Trois Couleurs: Blanc | Three Colors: White (Polish: Trzy kolory. Biały) is a 1994 Polish-film co-written, produced, and directed by Krzysztof Kieślowski.
White is the second in The Three Colors Trilogy, themed on the French Revolutionary ideals, following Blue and preceding Red.
This film illustrates the second theme of the Three Colors trilogy, equality, through the two desires of the protagonist Karol Karol: improving his station in life, and revenge.
In contrast to the introspective, melancholy, and eventually hopeful stories of Blue and Red, White is a black comedy.
The story begins in a Paris divorce court where Karol Karol (Zbigniew Zamachowski), a Polish immigrant, is pleading with the judge to save his marriage. (Side note: this is the same legal proceedings that Juliette Binoche’s character briefly stumbled upon in the film Blue.)
The grounds for divorce are humiliating: Karol was unable to consummate the marriage. Along with his wife, he loses his means of support (a beauty salon they jointly owned), his legal residency in France, and the rest of his cash in a series of sad mishaps. Soon he tries performing songs in the Paris Metro station to earn spare change. It is here where Karol meets and is befriended by another Pole, Mikołaj (Janusz Gajos). While Karol has lost his wife and his property, Mikołaj is married and successful.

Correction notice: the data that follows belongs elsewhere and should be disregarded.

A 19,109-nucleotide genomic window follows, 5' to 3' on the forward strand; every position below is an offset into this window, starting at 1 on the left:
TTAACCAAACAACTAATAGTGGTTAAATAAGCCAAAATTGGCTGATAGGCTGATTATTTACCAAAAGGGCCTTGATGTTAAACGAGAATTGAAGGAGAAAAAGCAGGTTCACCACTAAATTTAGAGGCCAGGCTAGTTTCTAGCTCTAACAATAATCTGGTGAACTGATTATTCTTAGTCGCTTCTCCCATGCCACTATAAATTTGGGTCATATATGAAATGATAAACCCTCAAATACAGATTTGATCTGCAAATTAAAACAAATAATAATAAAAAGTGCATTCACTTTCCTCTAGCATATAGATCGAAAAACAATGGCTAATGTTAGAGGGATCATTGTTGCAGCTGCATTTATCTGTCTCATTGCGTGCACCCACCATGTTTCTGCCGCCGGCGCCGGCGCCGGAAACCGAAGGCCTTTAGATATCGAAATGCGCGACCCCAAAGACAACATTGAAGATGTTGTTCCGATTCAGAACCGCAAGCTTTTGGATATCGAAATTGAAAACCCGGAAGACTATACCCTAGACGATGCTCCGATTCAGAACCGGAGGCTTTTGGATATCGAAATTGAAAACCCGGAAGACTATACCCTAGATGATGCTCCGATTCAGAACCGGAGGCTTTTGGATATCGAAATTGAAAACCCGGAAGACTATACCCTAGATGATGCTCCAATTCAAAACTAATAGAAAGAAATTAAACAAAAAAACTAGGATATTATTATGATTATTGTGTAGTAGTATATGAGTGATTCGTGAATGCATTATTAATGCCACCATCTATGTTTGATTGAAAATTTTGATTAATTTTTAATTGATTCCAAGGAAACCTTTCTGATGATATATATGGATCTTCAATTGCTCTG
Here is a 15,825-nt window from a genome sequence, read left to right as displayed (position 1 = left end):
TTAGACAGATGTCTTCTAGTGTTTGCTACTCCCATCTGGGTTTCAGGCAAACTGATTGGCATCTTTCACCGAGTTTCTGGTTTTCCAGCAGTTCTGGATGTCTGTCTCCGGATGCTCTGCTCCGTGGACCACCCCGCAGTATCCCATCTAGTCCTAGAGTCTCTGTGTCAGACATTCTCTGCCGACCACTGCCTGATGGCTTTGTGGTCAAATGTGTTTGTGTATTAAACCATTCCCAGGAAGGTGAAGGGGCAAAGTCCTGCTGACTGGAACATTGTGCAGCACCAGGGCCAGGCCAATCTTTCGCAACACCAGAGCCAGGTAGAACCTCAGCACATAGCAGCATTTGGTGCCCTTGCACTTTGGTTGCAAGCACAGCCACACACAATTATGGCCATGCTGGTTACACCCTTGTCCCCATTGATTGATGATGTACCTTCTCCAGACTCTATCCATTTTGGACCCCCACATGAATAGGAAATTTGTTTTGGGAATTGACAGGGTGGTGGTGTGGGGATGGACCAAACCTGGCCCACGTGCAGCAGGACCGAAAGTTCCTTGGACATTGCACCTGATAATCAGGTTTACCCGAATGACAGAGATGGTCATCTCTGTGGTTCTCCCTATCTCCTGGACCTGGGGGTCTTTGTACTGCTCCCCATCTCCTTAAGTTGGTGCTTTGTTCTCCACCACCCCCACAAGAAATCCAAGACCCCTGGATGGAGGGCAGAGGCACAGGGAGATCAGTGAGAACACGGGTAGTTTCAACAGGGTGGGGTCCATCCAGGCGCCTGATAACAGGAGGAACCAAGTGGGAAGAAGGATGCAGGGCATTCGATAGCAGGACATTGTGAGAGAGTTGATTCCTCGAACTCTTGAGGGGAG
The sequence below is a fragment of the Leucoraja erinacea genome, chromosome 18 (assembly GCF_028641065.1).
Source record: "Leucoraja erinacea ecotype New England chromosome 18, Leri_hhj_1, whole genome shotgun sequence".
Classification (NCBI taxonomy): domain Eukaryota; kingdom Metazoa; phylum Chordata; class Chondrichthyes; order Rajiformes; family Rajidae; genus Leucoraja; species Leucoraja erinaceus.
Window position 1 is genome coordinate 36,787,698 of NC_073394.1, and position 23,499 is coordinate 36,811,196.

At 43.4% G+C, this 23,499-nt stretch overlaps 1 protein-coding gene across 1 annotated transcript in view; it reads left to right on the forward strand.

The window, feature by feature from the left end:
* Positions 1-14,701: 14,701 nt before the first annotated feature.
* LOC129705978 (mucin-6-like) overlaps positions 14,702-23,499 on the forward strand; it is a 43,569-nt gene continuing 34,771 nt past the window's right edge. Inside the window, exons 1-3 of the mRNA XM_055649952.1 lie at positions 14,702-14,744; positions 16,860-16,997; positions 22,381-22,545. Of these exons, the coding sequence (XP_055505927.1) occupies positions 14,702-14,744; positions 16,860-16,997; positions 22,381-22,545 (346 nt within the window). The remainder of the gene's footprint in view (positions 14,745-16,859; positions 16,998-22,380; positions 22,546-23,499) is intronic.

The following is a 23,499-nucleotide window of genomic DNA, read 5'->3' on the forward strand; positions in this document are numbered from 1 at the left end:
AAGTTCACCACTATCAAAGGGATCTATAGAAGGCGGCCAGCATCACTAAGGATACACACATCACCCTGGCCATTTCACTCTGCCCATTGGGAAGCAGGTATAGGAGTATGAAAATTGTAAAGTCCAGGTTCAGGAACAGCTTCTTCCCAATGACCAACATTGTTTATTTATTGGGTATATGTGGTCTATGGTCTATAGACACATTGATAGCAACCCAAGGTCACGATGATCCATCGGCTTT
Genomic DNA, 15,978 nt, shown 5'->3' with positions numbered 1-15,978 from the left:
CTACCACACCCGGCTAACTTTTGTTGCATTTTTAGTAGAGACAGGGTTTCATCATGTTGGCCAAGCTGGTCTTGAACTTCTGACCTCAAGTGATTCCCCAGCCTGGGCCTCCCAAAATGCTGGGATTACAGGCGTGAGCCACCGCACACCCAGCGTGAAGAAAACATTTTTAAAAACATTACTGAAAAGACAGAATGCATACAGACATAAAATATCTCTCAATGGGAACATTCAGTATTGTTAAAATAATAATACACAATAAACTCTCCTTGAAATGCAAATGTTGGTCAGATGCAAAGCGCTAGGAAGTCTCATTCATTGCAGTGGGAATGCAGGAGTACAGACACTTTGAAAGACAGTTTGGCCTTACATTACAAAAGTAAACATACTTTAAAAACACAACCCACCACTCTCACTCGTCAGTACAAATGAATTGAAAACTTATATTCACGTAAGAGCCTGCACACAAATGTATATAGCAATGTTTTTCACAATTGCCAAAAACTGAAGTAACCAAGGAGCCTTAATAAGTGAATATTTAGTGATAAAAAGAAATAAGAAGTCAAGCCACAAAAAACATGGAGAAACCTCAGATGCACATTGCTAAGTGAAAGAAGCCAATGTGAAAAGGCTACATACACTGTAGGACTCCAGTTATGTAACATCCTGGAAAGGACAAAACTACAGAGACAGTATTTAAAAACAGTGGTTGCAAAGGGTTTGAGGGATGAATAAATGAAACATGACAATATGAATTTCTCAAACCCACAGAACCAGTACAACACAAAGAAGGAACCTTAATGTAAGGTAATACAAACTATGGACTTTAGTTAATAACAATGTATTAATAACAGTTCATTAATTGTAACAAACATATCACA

Mikołaj helps Karol return to Poland and he goes back to working as a hairdresser with his brother. Eventually, Karol takes a job as a bodyguard in a seemingly innocent cash exchange office, and using his position as a deceptively foolish bodyguard, Karol spies on his bosses and discovers their scheme to purchase different pieces of land that they knew were going to be targeted by big companies for development and resell for large profits.
Karol beats them to it, and with the money he gained from this scheme and with money from Mikołaj, the two go into business together. Karol becomes ruthlessly ambitious, focusing his energies on money-making schemes while learning French and brooding over his wife’s abandonment.
He uses his new financial influence in a world where, as several characters observe, “you can buy anything” to execute a complex scheme to first win back Dominique, and then destroy her life by faking his own death after which she is imprisoned for his ‘murder’.
Like Blue, the film’s cinematography makes heavy use of the title colour: the sky is almost always white, and a scene in Poland is filmed in a white snowscape. An explosion of white is also the colour of the long-awaited orgasm.
White has been interpreted as an anti-comedy, in parallel with Blue being an anti-tragedy, and Red being an anti-romance.
Co-written, produced, and directed by Krzysztof Kieślowski